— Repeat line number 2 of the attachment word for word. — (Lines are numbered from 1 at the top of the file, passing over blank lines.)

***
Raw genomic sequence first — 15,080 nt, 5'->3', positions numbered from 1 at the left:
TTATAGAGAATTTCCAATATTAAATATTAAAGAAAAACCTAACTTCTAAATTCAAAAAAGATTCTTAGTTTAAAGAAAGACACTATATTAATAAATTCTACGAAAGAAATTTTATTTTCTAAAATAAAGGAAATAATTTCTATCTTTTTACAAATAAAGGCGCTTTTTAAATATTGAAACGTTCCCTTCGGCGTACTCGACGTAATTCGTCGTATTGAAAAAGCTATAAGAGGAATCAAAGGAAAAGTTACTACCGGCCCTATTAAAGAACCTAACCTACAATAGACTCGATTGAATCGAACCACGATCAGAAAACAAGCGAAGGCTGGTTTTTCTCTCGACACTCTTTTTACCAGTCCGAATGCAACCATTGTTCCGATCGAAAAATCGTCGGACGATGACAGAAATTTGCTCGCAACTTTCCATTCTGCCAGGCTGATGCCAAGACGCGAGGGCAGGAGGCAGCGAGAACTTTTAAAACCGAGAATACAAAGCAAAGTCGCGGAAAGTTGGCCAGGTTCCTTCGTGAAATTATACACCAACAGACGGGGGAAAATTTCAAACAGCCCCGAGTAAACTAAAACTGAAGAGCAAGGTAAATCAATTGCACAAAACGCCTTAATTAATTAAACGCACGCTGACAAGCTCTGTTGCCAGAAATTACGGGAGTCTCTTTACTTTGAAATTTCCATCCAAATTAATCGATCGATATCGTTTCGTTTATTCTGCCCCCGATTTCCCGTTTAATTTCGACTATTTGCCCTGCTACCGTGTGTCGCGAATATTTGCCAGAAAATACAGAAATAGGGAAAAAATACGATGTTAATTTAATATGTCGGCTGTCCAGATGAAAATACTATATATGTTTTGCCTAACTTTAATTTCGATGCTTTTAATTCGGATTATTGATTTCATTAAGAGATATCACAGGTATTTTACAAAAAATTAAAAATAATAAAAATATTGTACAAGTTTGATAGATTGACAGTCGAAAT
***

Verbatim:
TTATAGAGAATTTCCAATATTAAATATTAAAGAAAAACCTAACTTCTAAATTCAAAAAAGATTCTTAGTTTAAAGAAAGACACTATATTAATAAATTCTACGAAAGAAATTTTATTTTCTAAAATAAAGGAAATAATTTCTATCTTTTTACAAATAAAGGCGCTTTTTAAATATTGAAACGTTCCCTTCGGCGTACTCGACGTAATTCGTCGTATTGAAAAAGCTATAAGAGGAATCAAAGGAAAAGTTACTACCGGCCCTATTAAAGAACCTAACCTACAATAGACTCGATTGAATCGAACCACGATCAGAAAACAAGCGAAGGCTGGTTTTTCTCTCGACACTCTTTTTACCAGTCCGAATGCAACCATTGTTCCGATCGAAAAATCGTCGGACGATGACAGAAATTTGCTCGCAACTTTCCATTCTGCCAGGCTGATGCCAAGACGCGAGGGCAGGAGGCAGCGAGAACTTTTAAAACCGAGAATACAAAGCAAAGTCGCGGAAAGTTGGCCAGGTTCCTTCGTGAAATTATACACCAACAGACGGGGGAAAATTTCAAACAGCCCCGAGTAAACTAAAACTGAAGAGCAAGGTAAATCAATTGCACAAAACGCCTTAATTAATTAAACGCACGCTGACAAGCTCTGTTGCCAGAAATTACGGGAGTCTCTTTACTTTGAAATTTCCATCCAAATTAATCGATCGATATCGTTTCGTTTATTCTGCCCCCGATTTCCCGTTTAATTTCGACTATTTGCCCTGCTACCGTGTGTCGCGAATATTTGCCAGAAAATACAGAAATAGGGAAAAAATACGATGTTAATTTAATATGTCGGCTGTCCAGATGAAAATACTATATATGTTTTGCCTAACTTTAATTTCGATGCTTTTAATTCGGATTATTGATTTCATTAAGAGATATCACAGGTATTTTACAAAAAATTAAAAATAATAAAAATATTGTACAAGTTTGATAGATTGACAGTCGAAAT